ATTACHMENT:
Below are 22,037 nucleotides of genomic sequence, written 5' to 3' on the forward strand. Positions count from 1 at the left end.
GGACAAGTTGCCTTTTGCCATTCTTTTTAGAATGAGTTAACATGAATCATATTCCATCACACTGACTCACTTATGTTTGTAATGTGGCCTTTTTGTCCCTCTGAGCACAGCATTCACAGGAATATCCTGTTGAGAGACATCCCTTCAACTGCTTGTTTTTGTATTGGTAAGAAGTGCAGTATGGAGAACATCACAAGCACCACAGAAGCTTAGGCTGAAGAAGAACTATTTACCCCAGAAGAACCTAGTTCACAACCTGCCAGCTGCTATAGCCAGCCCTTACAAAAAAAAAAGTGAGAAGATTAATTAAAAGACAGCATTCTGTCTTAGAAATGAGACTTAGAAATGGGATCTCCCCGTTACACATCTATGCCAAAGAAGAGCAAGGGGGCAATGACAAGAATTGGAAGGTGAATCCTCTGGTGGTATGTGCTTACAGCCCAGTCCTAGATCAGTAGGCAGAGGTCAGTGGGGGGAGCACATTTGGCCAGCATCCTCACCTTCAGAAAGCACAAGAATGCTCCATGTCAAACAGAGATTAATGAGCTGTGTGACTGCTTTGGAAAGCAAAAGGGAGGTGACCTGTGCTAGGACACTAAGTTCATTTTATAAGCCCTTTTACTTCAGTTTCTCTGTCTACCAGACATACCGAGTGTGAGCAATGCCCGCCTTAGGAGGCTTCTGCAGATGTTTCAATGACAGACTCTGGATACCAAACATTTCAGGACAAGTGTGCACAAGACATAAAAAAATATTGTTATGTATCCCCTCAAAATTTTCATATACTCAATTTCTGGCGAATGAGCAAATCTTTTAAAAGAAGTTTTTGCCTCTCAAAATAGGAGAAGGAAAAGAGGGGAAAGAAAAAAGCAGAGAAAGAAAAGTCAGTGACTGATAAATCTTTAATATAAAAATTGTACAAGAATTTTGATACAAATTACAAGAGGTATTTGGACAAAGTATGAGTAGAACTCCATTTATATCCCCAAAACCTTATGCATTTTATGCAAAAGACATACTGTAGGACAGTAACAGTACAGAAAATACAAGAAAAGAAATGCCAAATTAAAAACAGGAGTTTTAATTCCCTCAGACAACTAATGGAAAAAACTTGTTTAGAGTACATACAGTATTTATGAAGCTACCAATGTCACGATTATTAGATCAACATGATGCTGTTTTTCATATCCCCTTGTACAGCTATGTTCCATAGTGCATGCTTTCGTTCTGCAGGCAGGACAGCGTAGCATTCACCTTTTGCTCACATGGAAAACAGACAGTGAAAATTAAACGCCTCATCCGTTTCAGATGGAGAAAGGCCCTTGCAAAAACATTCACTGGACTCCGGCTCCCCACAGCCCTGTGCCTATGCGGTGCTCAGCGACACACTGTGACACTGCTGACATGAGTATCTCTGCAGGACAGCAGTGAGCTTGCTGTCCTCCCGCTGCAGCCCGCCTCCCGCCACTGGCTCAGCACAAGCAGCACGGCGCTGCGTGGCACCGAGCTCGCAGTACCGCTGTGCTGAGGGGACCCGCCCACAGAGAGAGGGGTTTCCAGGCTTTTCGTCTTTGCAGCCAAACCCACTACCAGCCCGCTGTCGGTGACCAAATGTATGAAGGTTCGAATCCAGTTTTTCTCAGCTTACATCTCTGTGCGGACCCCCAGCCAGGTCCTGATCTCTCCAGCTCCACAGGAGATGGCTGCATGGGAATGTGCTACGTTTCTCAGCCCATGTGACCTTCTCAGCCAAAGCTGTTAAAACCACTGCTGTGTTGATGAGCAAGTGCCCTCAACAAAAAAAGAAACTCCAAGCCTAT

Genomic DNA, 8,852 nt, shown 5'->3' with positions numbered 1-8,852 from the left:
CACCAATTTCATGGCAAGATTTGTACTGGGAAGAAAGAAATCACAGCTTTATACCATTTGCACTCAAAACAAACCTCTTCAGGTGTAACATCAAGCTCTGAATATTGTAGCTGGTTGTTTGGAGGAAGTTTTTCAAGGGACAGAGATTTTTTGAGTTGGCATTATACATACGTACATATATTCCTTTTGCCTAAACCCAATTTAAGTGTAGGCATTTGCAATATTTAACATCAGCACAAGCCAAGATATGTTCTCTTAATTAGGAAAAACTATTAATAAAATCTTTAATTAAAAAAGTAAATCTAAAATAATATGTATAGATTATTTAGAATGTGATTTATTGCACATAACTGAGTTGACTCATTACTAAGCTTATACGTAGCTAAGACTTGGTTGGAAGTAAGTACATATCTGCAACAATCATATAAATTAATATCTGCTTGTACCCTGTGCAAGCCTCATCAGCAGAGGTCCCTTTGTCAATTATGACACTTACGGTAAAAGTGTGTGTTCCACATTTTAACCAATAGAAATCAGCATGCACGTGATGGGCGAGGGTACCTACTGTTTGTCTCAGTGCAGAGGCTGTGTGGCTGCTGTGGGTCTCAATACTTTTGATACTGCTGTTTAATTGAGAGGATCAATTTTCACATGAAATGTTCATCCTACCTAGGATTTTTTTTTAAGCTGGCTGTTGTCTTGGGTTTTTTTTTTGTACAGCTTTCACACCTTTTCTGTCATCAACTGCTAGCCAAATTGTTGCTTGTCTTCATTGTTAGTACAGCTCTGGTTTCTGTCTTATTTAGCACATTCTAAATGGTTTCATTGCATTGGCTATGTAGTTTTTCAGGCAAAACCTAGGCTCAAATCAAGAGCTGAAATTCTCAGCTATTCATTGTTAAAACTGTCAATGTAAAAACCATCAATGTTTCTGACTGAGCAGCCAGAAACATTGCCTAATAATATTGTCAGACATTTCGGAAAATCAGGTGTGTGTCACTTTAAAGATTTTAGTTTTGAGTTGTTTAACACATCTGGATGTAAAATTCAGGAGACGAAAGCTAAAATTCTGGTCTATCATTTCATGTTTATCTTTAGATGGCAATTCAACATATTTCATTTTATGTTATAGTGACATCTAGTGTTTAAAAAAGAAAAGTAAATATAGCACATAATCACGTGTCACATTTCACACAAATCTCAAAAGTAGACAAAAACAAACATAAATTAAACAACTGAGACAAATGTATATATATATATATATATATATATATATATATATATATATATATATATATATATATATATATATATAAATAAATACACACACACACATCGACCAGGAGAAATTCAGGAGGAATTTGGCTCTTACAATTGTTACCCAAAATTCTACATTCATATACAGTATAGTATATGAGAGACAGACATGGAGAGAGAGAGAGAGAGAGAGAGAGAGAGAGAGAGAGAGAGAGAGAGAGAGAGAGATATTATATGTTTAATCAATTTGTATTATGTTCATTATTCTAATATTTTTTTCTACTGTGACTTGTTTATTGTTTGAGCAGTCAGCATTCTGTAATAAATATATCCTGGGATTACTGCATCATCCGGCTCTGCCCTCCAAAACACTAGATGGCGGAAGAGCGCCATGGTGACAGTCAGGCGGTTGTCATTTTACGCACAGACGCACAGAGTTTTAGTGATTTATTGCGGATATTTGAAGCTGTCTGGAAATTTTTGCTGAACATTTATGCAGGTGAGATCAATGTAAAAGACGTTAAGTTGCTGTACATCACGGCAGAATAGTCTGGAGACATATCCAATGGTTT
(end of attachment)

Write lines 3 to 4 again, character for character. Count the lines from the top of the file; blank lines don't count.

Genomic DNA, 8,852 nt, shown 5'->3' with positions numbered 1-8,852 from the left:
CACCAATTTCATGGCAAGATTTGTACTGGGAAGAAAGAAATCACAGCTTTATACCATTTGCACTCAAAACAAACCTCTTCAGGTGTAACATCAAGCTCTGAATATTGTAGCTGGTTGTTTGGAGGAAGTTTTTCAAGGGACAGAGATTTTTTGAGTTGGCATTATACATACGTACATATATTCCTTTTGCCTAAACCCAATTTAAGTGTAGGCATTTGCAATATTTAACATCAGCACAAGCCAAGATATGTTCTCTTAATTAGGAAAAACTATTAATAAAATCTTTAATTAAAAAAGTAAATCTAAAATAATATGTATAGATTATTTAGAATGTGATTTATTGCACATAACTGAGTTGACTCATTACTAAGCTTATACGTAGCTAAGACTTGGTTGGAAGTAAGTACATATCTGCAACAATCATATAAATTAATATCTGCTTGTACCCTGTGCAAGCCTCATCAGCAGAGGTCCCTTTGTCAATTATGACACTTACGGTAAAAGTGTGTGTTCCACATTTTAACCAATAGAAATCAGCATGCACGTGATGGGCGAGGGTACCTACTGTTTGTCTCAGTGCAGAGGCTGTGTGGCTGCTGTGGGTCTCAATACTTTTGATACTGCTGTTTAATTGAGAGGATCAATTTTCACATGAAATGTTCATCCTACCTAGGATTTTTTTTTAAGCTGGCTGTTGTCTTGGGTTTTTTTTTTGTACAGCTTTCACACCTTTTCTGTCATCAACTGCTAGCCAAATTGTTGCTTGTCTTCATTGTTAGTACAGCTCTGGTTTCTGTCTTATTTAGCACATTCTAAATGGTTTCATTGCATTGGCTATGTAGTTTTTCAGGCAAAACCTAGGCTCAAATCAAGAGCTGAAATTCTCAGCTATTCATTGTTAAAACTGTCAATGTAAAAACCATCAATGTTTCTGACTGAGCAGCCAGAAACATTGCCTAATAATATTGTCAGACATTTCGGAAAATCAGGTGTGTGTCACTTTAAAGATTTTAGTTTTGAGTTGTTTAACACATCTGGATGTAAAATTCAGGAGACGAAAGCTAAAATTCTGGTCTATCATTTCATGTTTATCTTTAGATGGCAATTCAACATATTTCATTTTATGTTATAGTGACATCTAGTGTTTAAAAAAGAAAAGTAAATATAGCACATAATCACGTGTCACATTTCACACAAATCTCAAAAGTAGACAAAAACAAACATAAATTAAACAACTGAGACAAATGTATATATATATATATATATATATATATATATATATATATATATATATATATATATATATATATATATAAATAAATACACACACACACATCGACCAGGAGAAATTCAGGAGGAATTTGGCTCTTACAATTGTTACCCAAAATTCTACATTCATATACAGTATAGTATATGAGAGACAGACATGGAGAGAGAGAGAGAGAGAGAGAGAGAGAGAGAGAGAGAGAGAGAGAGAGAGAGAGATATTATATGTTTAATCAATTTGTATTATGTTCATTATTCTAATATTTTTTTCTACTGTGACTTGTTTATTGTTTGAGCAGTCAGCATTCTGTAATAAATATATCCTGGGATTACTGCATCATCCGGCTCTGCCCTCCAAAACACTAGATGGCGGAAGAGCGCCATGGTGACAGTCAGGCGGTTGTCATTTTACGCACAGACGCACAGAGTTTTAGTGATTTATTGCGGATATTTGAAGCTGTCTGGAAATTTTTGCTGAACATTTATGCAGGTGAGATCAATGTAAAAGACGTTAAGTTGCTGTACATCACGGCAGAATAGTCTGGAGACATATCCAATGGTTT